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## Park City Mathematics InstituteUndergraduate Summer School 2018

### Introduction to Harmonic Analysis

1. Let $\{\Phi_t\}_{t>0}$ be a collection that satisfies, for some constants $c_0, c_1, c_2$, and all $x\in\R^d$ and $t>0$,

• $\int \Phi_t = c_0$,

• $|\Phi_t(x)| \le c_1 t^{-d}$,

• $|\Phi_t(x)| \le c_2 t/|x|^{d+1}$.

Then there exists $A>0$ such that $|\Phi_t*f(x)|\le A Mf(x)$, for all $x\in\R^d$, and thus $\Phi_t*f(x)\to f(x)$ as $t\to 0$ for almost every $x\in\R^d.$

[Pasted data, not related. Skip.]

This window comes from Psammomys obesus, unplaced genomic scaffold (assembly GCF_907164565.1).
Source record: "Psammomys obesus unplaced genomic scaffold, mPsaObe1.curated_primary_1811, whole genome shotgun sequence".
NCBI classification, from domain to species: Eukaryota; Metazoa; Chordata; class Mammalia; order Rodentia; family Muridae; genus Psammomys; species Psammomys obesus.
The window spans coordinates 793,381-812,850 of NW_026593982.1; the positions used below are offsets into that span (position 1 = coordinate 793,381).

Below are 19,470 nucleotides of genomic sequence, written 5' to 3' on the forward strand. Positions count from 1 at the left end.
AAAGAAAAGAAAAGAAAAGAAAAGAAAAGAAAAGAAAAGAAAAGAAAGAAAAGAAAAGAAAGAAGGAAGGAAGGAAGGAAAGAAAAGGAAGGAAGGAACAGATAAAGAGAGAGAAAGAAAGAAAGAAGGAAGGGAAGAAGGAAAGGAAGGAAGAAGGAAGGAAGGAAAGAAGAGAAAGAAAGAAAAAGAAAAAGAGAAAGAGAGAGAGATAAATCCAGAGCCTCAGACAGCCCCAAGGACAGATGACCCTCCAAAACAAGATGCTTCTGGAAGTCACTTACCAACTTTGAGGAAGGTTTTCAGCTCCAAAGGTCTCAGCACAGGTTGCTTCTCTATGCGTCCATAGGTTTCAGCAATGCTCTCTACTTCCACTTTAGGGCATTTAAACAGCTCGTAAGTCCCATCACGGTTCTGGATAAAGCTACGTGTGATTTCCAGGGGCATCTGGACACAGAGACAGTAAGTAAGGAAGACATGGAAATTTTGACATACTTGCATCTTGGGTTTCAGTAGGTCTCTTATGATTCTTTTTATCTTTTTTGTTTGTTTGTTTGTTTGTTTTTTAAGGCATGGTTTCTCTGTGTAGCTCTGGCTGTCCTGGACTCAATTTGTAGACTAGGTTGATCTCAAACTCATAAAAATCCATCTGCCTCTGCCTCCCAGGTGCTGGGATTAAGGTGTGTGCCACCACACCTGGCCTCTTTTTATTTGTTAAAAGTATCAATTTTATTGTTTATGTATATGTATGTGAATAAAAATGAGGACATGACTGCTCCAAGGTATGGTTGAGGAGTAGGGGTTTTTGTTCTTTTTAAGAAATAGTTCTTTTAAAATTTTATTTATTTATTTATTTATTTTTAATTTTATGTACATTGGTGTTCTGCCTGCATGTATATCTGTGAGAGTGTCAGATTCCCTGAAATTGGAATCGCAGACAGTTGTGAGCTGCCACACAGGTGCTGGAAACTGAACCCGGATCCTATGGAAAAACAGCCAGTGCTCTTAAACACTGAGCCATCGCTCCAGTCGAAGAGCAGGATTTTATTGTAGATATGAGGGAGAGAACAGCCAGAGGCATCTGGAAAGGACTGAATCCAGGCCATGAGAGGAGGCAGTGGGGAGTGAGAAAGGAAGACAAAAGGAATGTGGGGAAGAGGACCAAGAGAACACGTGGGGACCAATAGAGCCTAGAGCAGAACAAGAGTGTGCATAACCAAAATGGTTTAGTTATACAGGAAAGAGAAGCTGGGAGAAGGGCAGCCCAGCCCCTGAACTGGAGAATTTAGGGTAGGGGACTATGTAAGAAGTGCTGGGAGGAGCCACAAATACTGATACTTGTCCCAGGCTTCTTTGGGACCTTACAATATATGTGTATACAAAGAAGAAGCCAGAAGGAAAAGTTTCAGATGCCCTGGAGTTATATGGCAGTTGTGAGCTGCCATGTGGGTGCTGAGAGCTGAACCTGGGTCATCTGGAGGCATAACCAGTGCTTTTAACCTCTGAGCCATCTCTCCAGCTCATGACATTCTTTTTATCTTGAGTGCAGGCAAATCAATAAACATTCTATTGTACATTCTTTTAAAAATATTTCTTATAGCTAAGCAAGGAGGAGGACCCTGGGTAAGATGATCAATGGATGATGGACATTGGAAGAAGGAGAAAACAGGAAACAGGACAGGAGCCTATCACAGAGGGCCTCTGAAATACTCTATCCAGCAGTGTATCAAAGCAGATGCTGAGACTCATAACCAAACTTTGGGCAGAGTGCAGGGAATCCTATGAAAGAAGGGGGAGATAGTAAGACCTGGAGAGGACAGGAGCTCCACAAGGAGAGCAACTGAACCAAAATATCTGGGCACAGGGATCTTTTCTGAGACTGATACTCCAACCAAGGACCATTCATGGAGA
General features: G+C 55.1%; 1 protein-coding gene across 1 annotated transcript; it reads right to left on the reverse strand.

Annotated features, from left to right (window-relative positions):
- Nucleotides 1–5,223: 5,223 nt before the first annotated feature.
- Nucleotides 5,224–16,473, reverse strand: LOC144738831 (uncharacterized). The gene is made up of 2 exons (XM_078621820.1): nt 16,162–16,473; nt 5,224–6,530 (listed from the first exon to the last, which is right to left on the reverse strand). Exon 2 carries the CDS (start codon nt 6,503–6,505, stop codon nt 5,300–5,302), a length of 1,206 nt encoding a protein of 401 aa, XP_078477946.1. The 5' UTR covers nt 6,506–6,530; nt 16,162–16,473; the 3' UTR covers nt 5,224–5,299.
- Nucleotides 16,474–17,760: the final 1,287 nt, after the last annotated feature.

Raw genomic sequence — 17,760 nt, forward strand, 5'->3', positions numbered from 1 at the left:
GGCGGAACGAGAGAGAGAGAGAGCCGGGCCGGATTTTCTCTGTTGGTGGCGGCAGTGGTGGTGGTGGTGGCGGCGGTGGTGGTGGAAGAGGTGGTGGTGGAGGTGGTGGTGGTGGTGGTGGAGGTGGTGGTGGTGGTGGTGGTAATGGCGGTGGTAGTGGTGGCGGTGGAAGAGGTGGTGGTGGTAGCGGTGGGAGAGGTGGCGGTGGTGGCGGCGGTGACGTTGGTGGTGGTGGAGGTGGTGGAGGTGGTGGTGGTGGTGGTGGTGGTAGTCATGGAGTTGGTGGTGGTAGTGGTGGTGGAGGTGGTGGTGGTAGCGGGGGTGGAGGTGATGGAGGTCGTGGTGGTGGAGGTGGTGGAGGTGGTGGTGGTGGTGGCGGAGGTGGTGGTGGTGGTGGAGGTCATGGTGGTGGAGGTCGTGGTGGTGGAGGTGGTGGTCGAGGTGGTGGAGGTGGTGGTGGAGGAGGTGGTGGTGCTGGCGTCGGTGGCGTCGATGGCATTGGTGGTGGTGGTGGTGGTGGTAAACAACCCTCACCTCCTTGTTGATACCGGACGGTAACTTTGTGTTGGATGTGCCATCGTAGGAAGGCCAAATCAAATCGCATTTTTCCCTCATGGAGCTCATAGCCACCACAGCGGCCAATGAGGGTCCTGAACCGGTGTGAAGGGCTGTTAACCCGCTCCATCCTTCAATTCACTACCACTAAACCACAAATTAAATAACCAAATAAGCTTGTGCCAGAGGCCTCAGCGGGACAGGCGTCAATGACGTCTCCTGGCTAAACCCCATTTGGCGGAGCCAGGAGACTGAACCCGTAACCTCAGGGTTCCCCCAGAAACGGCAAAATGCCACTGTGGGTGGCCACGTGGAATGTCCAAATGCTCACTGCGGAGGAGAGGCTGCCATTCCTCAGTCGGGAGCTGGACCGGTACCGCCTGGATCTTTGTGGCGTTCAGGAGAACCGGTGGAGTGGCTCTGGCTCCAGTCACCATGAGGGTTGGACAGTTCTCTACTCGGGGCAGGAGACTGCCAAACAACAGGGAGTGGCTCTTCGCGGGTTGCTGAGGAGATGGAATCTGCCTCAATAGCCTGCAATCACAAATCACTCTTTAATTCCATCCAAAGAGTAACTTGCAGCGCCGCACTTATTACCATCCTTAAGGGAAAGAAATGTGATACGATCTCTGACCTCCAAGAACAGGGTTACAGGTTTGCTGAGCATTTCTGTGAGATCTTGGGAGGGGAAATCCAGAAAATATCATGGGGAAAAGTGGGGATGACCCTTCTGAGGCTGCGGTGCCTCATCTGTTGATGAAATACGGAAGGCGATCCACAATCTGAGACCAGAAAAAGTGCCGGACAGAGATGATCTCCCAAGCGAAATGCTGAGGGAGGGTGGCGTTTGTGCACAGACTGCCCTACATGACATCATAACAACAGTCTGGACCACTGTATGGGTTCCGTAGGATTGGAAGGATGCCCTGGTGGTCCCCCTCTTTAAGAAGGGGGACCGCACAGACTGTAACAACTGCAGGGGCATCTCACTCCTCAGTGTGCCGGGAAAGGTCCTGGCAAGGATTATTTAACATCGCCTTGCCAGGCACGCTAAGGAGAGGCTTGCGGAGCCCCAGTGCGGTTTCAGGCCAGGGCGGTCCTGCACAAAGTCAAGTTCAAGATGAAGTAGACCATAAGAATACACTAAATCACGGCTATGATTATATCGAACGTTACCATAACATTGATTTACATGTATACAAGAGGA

2. (Needs complex analysis) $\displaystyle \hat Q _y(\xi) = \lim_{N\to\infty}\frac{1}{\pi} \int_{-N}^N \frac{x e^{-2\pi ix\xi}}{x^2+y^2} dx = -i\text{sgn}\xi e^{-2\pi y |\xi|}$. (Hint: Use the residue theorem from complex analysis.)

3. (Needs complex analysis) Give another proof that the Hilbert transform is bounded on $L^2$ by considering the Cauchy integral $\displaystyle Cf(z) = \frac{1}{i\pi} \int_{-\infty}^\infty \frac{f(t)}{t-z} dt$.

1. If $f\in C_c(\R)$, $Cf(z) = O(1/|z|)$.

2. If $F(z) = Cf(z)$, then $\displaystyle \int_{-\infty}^\infty F(x)^2 dx = 0$

3. Calculate $\Re (F(x)^2)$, and conclude $||Hf||_{L^2} = ||f||_{L^2}.$